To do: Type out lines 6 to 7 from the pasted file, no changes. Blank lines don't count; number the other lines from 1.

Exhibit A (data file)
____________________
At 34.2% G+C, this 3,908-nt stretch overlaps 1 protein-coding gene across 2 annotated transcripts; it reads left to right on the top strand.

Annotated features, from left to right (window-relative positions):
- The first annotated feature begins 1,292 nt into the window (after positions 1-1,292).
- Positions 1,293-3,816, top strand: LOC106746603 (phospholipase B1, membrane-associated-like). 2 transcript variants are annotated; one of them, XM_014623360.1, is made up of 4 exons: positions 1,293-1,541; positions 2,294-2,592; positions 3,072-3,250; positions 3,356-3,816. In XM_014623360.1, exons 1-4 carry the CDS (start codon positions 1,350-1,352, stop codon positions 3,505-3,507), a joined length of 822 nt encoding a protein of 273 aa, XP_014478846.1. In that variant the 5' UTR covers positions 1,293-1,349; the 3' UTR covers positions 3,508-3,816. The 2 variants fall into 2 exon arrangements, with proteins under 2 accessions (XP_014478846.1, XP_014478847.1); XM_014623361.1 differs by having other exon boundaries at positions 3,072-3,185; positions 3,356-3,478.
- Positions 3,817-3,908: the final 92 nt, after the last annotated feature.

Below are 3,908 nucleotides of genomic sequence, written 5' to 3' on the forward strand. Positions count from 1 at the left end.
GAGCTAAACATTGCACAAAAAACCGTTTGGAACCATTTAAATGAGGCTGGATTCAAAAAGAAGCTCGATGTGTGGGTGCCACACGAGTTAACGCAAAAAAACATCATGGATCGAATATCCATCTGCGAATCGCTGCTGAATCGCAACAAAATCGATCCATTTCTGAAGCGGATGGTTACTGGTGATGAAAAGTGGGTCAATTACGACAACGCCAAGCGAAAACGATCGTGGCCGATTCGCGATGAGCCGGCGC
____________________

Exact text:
Below are 3,908 nucleotides of genomic sequence, written 5' to 3' on the forward strand. Positions count from 1 at the left end.
GAGCTAAACATTGCACAAAAAACCGTTTGGAACCATTTAAATGAGGCTGGATTCAAAAAGAAGCTCGATGTGTGGGTGCCACACGAGTTAACGCAAAAAAACATCATGGATCGAATATCCATCTGCGAATCGCTGCTGAATCGCAACAAAATCGATCCATTTCTGAAGCGGATGGTTACTGGTGATGAAAAGTGGGTCAATTACGACAACGCCAAGCGAAAACGATCGTGGCCGATTCGCGATGAGCCGGCGC